Gender gaps and income
Table 6 displays country rankings by income group (Table A2 in Appendix A details the income group categories used). In 2016, the best-performing high-income group countries are once again the Nordics—Iceland, Finland, Norway and Sweden—which are also the overall leaders of the Index, while Bahrain, Oman and Saudi Arabia are the lowest-performing countries in this income group. Among the upper-middle income group, Namibia, South Africa and Cuba lead the way, whereas Jordan, Lebanon and Iran, Islamic Rep. are the bottom performers. In the lower-middle income group, the Philippines, Nicaragua and Bolivia take the top spots while the lower end of the group is made up of Syria, Pakistan and Yemen. Finally, the low-income group—consisting mostly of Sub-Saharan African economies—is dominated by Rwanda, Burundi and Mozambique, with Benin, Mali and Chad comprising the lower ranks.
The bottom part of Figure 4 shows the range of scores for the overall Global Gender Gap Index by income group. Population-weighted group averages are indicated by a blue diamond. High-income countries have the highest average score (72%), followed by low-income countries (68%), upper-middle income countries (68%) and, finally, lower-middle income countries (67%). However, as revealed in Figure 4, there is a wide variety of gender gap outcomes across every income group.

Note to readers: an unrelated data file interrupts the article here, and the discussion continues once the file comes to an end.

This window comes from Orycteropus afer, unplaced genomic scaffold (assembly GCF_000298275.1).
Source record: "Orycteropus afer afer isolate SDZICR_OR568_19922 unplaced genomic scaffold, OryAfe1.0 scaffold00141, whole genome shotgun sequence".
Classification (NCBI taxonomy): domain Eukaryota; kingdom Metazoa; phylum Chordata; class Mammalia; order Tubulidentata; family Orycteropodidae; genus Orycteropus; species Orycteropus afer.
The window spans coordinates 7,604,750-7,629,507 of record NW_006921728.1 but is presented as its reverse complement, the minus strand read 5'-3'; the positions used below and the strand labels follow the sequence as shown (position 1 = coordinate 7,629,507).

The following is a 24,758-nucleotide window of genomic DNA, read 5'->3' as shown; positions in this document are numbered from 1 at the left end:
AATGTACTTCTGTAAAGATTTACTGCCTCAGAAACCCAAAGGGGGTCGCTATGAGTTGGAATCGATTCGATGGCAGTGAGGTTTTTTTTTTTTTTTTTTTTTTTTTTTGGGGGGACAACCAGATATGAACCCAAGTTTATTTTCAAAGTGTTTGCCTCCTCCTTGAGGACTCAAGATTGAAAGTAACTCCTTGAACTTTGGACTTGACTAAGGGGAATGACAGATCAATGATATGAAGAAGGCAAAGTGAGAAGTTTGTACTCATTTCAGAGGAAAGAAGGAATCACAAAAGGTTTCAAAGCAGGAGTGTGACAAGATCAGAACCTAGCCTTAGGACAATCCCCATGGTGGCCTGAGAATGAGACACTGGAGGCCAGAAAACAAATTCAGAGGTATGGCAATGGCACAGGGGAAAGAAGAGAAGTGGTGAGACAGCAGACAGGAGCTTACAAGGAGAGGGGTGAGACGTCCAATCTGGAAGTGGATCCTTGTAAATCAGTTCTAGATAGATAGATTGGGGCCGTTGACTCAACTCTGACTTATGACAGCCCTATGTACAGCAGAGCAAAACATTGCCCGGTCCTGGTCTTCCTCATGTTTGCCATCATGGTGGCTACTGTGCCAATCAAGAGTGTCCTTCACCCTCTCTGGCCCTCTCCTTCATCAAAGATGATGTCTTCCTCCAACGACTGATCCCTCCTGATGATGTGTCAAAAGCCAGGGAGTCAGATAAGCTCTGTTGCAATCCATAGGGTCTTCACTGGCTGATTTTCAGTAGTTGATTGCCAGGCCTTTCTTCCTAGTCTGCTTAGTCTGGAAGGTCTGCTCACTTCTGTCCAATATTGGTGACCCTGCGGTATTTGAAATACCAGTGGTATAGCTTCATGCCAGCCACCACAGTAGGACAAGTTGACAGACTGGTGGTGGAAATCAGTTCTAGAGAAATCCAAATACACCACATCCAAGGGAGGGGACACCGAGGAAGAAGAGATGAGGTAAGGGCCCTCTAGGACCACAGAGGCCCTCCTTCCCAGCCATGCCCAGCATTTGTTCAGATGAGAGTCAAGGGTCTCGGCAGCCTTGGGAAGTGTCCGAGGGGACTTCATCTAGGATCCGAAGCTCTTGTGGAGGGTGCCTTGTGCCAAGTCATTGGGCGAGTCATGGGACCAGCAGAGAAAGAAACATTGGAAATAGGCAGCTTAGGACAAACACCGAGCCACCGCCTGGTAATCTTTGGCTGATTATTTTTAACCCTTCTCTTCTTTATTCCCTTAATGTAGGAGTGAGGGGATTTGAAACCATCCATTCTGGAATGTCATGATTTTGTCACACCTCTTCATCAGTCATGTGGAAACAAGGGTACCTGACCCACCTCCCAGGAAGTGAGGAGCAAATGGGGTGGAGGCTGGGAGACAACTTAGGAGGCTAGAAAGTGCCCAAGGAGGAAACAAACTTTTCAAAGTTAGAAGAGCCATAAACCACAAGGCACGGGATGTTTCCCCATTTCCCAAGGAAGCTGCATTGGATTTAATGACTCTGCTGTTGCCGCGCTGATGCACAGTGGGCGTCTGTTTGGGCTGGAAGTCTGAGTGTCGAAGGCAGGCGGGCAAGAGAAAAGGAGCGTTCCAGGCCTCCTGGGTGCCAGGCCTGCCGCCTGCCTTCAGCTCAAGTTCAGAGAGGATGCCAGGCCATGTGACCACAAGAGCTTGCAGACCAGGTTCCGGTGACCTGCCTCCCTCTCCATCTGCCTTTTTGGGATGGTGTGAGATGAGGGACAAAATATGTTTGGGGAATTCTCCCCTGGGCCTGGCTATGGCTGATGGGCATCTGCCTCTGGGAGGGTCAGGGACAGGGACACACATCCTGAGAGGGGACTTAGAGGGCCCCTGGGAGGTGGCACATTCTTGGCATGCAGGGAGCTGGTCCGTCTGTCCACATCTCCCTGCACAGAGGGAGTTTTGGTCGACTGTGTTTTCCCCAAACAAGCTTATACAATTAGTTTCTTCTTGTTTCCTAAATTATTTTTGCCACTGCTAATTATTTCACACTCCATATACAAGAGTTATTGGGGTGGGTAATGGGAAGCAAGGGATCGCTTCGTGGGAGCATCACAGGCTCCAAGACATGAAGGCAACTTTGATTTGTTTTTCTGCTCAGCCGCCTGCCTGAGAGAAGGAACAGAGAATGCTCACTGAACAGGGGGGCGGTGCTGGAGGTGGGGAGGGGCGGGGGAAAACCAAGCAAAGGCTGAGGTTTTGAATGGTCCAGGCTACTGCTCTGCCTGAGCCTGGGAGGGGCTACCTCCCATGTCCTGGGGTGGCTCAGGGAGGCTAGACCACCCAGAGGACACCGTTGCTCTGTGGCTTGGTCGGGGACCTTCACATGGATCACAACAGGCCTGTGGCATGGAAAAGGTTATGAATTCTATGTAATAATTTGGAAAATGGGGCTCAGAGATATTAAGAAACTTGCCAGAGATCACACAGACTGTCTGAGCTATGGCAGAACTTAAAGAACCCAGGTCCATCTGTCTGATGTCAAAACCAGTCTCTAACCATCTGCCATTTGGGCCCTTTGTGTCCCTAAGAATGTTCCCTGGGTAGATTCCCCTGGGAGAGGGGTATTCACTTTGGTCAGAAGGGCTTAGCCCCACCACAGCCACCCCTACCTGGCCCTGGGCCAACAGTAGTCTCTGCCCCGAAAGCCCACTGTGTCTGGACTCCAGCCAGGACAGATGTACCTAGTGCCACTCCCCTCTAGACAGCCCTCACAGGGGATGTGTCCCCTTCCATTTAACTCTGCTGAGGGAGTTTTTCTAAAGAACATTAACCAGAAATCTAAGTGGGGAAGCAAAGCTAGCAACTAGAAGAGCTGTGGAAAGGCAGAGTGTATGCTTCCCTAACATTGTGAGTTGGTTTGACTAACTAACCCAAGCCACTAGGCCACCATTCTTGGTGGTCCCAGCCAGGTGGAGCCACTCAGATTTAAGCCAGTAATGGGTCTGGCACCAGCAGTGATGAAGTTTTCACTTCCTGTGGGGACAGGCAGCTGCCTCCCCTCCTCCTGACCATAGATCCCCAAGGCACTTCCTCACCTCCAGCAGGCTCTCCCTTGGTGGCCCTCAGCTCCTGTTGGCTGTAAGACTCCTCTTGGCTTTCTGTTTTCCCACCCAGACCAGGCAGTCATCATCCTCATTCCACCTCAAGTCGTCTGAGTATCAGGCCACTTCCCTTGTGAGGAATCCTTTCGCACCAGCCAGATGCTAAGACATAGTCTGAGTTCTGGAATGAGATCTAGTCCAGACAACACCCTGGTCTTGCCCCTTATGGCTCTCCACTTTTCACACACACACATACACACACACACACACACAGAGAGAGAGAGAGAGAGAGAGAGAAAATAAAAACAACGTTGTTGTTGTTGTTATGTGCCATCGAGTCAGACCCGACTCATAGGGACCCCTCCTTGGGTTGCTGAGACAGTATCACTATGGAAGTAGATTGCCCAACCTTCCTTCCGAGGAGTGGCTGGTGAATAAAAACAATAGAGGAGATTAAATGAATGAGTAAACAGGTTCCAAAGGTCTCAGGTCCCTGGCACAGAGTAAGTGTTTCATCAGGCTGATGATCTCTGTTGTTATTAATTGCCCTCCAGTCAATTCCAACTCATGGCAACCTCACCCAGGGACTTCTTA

In 2016, out of the 49 countries in the high-income group covered by the Index, four have closed more than 80% of their overall gender gap, 28 have closed between 70% and 80% of their gender gap, 16 have closed between 60% and 70%, and one country is yet to cross the 60% threshold. Among the 41 countries in the upper-middle income group, 16 have closed between 70% and 80% of their gender gap, 23 have closed between 60% and 70%, with two countries having closed less than 60%. In the lower-middle income group, out of 36 countries, 13 have closed between 70% and 80% of their gender gap, 18 have closed between 60% and 70%, and five countries have not yet reached 60%. Finally, among the low-income group, out of 18 countries, one has crossed the 80% threshold, seven have closed between 70% and 80% of their gender gap, eight have closed between 60% and 70%, and two countries are yet to close 60% of their gender gap or more.
While the above does suggest a relationship between gender parity and gross national income—with a growing body of research and evidence strongly suggesting that gender parity can become a key driver of prosperity and national income growth (see Figure 6)—the Index finds little evidence that a high GNI is in any way a prerequisite to making progress on gender parity. Appendix B illustrates the spread of data for female and male values for all 14 indicators used in the Index in 2016 in a single visualization. Appendix C contains detailed data tables, in rank order, for all 14 indicators included in the Index for all countries for which data was available in 2016.